Shortcut – The Digital Prosthesis
When having to rely on a prosthesis, using digital devices is difficult: mouse, keyboard and touchscreens are designed for organic hands only. Yet amputees are often capable of using muscular gestures with their phantom hand, which can be read out. We have created an interface between these signals and the digital world that opens up new possibilities. Shortcut is a digital wristband that translates phantom hand gestures and planar movements into a wireless computer control. It facilitates a quick re-entry into the profession and unrestricted digital interaction.
We’re part of the DesignFarmBerlin Accelerator program and we were recently awarded the STARTS prize by Ars Electronica and the Mart Stam Förderpreis.
The design is mainly based on a repertoire of gestures that most amputees can still address neurologically. These were mapped to the most relevant computer in a sensible way. We have developed a catalogue of gestures that includes both basic functions such as cursor movement, left- and right-click and scroll, as well as quick access to functions such as zoom and quit. Thanks to a user-centered design approach the controls can be learned quickly and intuitively.
Its main body consists of two injection moulded interlocking parts that are rotatable. To activate the sensor, the upper part is rotated counterclockwise and locks into place, while the opening thus slides over the sensor.
The silicone wristband itself is detachable allowing for combinations with a variety of different bands.
These include different circumferences as well as different colours and potentially materials to match user needs and individual taste.
Five people per week loose a hand in Germany alone on average. About 25% of these happen while working with heavy machinery. Myoelectric prostheses are the most common form of artificial hand replacement. Electrodes are inserted in the shaft of the prosthesis which read muscle signals in the stump of the arm. Motors in the hand and wrist can translate these signals into mechanical movements. For this functionality users need to learn how to use flexor/extensor gestures in different combinations to operate the system. Bending the Phantom Hand upwards opens the fingers of the prosthesis, bending it downwards closes them. By co-contraction, i.e. by clenching a fist, it switches into rotating mode, where the same bending gestures from before now trigger the two directions of rotation. The functions are connected in series, the gestures are used twice. Therefore the two types of movements cannot be carried out simultaneously.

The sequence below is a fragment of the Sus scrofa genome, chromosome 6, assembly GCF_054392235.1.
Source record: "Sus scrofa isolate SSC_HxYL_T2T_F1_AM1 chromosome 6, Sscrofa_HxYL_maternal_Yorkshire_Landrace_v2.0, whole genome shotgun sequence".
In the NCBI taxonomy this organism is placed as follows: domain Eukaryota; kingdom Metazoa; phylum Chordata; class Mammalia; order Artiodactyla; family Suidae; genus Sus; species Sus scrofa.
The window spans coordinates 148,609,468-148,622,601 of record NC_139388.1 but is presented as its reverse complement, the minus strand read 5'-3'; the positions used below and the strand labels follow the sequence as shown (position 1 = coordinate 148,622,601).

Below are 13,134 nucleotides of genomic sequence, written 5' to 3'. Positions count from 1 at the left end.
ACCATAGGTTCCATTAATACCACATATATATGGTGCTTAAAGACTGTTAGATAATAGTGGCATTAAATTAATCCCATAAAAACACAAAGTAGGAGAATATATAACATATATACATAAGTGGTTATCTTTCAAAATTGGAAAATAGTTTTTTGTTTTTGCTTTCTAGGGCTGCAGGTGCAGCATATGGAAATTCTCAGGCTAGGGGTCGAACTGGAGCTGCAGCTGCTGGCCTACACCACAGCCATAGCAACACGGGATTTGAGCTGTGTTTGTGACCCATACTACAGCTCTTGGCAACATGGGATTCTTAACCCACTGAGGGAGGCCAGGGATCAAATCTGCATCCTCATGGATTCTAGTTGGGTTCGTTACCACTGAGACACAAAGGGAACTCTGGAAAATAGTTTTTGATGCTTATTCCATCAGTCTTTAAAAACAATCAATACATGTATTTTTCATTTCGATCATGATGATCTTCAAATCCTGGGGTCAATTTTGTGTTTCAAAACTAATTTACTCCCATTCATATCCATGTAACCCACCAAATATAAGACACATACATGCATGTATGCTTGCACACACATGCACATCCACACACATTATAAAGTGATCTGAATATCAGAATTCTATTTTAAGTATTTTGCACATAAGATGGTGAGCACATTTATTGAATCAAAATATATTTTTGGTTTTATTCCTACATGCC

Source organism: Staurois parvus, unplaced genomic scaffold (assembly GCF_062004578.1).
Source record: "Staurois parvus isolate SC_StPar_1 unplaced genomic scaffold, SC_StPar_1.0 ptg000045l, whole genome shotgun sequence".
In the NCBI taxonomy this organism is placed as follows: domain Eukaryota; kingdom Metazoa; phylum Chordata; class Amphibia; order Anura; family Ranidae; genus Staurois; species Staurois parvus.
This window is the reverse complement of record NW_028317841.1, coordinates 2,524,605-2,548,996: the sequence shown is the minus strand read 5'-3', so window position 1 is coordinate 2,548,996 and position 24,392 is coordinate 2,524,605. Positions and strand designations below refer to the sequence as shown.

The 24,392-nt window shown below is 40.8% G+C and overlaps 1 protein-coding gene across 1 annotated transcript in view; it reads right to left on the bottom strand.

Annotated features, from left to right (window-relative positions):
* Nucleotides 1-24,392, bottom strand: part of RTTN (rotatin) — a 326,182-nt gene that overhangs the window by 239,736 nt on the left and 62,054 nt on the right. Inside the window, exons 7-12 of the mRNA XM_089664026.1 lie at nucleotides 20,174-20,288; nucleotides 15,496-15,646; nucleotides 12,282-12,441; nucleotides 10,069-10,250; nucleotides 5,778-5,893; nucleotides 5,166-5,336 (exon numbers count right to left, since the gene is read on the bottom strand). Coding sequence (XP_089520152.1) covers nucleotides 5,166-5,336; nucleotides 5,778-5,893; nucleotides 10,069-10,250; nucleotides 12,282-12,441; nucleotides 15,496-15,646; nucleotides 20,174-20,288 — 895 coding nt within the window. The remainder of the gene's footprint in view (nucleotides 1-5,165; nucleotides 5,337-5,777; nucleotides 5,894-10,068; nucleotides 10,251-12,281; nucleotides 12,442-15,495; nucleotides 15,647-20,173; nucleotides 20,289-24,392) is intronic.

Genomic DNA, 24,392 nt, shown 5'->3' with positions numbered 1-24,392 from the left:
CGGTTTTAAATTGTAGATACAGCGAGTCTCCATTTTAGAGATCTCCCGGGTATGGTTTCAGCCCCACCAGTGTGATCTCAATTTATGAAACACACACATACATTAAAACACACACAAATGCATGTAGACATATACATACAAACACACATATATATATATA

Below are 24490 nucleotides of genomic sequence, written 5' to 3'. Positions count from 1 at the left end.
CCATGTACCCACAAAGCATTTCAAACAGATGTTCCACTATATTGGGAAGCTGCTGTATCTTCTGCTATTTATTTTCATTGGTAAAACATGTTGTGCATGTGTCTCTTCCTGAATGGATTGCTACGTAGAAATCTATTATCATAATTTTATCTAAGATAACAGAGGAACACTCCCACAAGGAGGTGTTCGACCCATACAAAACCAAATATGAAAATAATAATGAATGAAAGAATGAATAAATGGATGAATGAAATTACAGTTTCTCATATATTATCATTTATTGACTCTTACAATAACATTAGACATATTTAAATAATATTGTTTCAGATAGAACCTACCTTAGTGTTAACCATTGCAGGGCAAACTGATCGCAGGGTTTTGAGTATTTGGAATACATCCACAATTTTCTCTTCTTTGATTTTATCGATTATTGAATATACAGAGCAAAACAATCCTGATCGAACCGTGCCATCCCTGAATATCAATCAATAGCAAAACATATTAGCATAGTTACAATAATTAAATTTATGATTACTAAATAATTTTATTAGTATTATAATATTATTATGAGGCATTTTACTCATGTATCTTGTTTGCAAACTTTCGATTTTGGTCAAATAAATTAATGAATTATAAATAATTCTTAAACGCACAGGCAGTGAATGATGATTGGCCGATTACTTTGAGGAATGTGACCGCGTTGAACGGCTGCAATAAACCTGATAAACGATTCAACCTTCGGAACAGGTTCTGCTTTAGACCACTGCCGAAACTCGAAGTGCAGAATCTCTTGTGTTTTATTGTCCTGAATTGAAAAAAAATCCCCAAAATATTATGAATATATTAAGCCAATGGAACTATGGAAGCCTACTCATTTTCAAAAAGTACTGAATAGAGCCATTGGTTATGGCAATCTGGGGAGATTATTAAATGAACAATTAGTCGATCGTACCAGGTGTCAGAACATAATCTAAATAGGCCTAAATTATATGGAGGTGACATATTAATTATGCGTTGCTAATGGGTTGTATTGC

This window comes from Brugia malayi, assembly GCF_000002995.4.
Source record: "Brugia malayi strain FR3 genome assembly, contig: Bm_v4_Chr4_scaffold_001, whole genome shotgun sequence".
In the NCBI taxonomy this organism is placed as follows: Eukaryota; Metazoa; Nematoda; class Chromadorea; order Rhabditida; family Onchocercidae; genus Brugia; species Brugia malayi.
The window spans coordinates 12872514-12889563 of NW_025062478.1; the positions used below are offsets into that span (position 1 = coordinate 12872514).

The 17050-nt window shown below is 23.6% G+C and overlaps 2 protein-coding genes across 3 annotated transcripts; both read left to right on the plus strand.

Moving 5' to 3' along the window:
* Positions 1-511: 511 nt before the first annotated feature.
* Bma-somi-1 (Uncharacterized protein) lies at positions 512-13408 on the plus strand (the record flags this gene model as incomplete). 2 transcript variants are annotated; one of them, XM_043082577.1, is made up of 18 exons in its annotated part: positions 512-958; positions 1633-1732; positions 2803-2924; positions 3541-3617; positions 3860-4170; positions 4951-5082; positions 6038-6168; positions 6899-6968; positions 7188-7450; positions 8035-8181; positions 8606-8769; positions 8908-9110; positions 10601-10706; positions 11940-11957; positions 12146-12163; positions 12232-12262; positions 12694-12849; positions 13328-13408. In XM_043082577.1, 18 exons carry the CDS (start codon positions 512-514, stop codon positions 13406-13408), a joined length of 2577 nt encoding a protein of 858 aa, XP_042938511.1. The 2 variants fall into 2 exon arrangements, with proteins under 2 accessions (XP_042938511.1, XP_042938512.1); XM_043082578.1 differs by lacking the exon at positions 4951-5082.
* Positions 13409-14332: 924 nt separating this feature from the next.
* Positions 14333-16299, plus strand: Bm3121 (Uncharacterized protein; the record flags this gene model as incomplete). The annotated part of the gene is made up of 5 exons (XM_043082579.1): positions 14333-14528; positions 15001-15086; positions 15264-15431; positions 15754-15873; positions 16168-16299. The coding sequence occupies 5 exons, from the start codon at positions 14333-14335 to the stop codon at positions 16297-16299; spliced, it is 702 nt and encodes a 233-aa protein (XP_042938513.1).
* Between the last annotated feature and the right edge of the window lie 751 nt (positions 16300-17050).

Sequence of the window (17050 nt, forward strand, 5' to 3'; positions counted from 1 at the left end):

Many people that were formerly doing manual labour have to be retrained, so that the number of those working in office jobs increases by six times after the amputation. And although this is the biggest group, the percentage of people using their prosthesis during work is alarmingly low. A major problem is working with desktop computers. When it comes to operating these, the prosthesis itself is practically useless because it lacks the fine motor skills and the tactile feedback required. In most cases this means that all operations have to be adapted to using only one hand, which moreover will statistically be the weak hand of the user. It takes considerable time and effort to learn and besides things simply take much longer than before. This complicates daily work considerably.